Other Deliverables

A comprehensive test suite for all features of a specification is necessary to ensure the specification's robustness, consistency, and implementability, and to promote interoperability between User Agents. Therefore, each specification must have a companion test suite, which should be completed by the end of the Last Call phase, and must be completed, with an implementation report, before transition from Candidate Recommendation to Proposed Recommendation. Additional tests may be added to the test suite at any stage of the Recommendation track, and the maintenance of a implementation report is encouraged.

Other non-normative documents may be created such as:

  • Primers
  • Requirements and use case document for specifications.
  • Non-normative group notes

Given sufficient resources, this Working Group should review other working groups' deliverables that are identified as being relevant to the Working Group's mission.


Note: The actual production of some of the deliverables may follow a different timeline. The group will document any schedule changes on the group home page.

TODO: depends on charter review and actual group starting date.

Dependencies and Liaisons

W3C Groups

HTML Working Group
The HTML Working Group defines a number of markup elements and APIs that serves as the basis on which the RTC APIs will be developed; in particular, the outcome of this group might require extensions to the <audio> and <video> tags
Web Applications Working Group
Some of the Web Applications Working Group APIs (such as the Web Sockets API) are likely to serve as inspiration or starting points for the APIs developed by the RTC Working Group.
Device APIs & Policy Working Group
The DAP Working Group on Media Capture APIs will require coordination across the two groups.
Web Notifications Working Group
The abilty of notifying users of incoming communications made possible by the work in the Web Notifications Working Group will be critical to the deployment of Web Real Time Communications.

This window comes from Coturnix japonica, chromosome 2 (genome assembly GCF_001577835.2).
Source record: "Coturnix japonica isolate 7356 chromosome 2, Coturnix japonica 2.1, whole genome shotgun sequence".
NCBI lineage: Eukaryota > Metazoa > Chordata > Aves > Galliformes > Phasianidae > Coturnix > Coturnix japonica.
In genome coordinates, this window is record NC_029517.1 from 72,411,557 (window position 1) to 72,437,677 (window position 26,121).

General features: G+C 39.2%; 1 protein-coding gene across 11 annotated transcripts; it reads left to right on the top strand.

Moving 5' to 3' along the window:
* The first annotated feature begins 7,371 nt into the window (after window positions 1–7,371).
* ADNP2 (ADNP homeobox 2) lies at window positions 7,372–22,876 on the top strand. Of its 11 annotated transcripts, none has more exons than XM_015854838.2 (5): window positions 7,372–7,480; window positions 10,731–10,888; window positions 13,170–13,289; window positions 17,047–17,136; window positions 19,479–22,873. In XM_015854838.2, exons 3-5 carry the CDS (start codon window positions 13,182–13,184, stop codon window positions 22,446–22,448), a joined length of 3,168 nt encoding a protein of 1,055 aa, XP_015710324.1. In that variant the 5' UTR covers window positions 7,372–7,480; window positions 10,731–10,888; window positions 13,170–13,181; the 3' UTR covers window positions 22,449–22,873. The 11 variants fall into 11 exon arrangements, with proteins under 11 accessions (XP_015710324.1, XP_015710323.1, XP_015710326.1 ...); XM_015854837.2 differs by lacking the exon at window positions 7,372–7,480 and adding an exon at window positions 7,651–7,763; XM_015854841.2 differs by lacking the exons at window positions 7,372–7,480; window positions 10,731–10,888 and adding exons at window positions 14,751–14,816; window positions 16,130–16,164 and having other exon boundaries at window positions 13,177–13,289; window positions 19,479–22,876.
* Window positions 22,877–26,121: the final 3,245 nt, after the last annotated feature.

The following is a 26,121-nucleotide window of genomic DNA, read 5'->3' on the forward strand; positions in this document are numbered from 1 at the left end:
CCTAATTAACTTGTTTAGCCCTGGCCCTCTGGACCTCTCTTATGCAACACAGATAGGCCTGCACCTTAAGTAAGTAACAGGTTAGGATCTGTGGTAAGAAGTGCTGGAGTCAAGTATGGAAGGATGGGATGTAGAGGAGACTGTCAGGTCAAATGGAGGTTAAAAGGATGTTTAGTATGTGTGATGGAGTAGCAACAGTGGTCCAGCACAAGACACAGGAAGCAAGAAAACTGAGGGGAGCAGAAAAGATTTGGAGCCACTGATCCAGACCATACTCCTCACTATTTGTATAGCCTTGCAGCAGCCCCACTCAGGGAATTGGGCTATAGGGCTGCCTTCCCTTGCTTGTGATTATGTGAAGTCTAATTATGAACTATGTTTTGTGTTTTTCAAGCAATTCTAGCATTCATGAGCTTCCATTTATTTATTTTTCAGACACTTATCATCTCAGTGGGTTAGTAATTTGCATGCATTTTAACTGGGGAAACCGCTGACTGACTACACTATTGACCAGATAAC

Audio Incubator Group
The API under development in the Audio Incubator Group is relevant to the expected work on an Audio Stream API
WAI Protocols and Formats Working Group
Reviews from the WAI PF Working Group will be required to ensure the APIs allow to create an accessible user experience.

External Groups

IETF @@@ group on related protocol
The RTC APIs developed by this group will build upon the protocols and formats developed in the IETF @@@ Working Group.
One possible audio codec for use with this API is the one being developed in the IETF.


To be successful, the Web Real-Time Communications Working Group is expected to have 10 or more active participants for its duration. Effective participation to Web Real-Time Communications Working Group is expected to consume one work day per week for each participant; two days per week for editors. The Web Real-Time Communications Working Group will allocate also the necessary resources for building Test Suites for each specification.

Participants are reminded of the Good Standing requirements of the W3C Process.


This group primarily conducts its work on the public mailing list @@@.

The group uses a Member-confidential mailing list for administrative purposes and, at the discretion of the Chairs and participants of the group, for Member-only discussions in special cases when a particular participant requests such a discussion.

Information about the group (deliverables, participants, face-to-face meetings, teleconferences, etc.) is available from the Web Real-Time Communications Working Group home page.

Decision Policy

As explained in the Process Document (section 3.3), this group will seek to make decisions when there is consensus. When the Chair puts a question and observes dissent, after due consideration of different opinions, the Chair should record a decision (possibly after a formal vote) and any objections, and move on.

Patent Policy

This Working Group operates under the W3C Patent Policy (5 February 2004 Version). To promote the widest adoption of Web standards, W3C seeks to issue Recommendations that can be implemented, according to this policy, on a Royalty-Free basis.

For more information about disclosure obligations for this group, please see the W3C Patent Policy Implementation.

About this Charter

This charter for the Web Real-Time Communications Working Group has been created according to section 6.2 of the Process Document. In the event of a conflict between this document or the provisions of any charter and the W3C Process, the W3C Process shall take precedence.

Dominique Hazaël-Massieux, based on initial input from Harald Alvestrand

Copyright ©2011 W3C® (MITERCIMKeio), All Rights Reserved.

$Date: 2011/02/03 22:14:05 $

Subpages (1): API proposals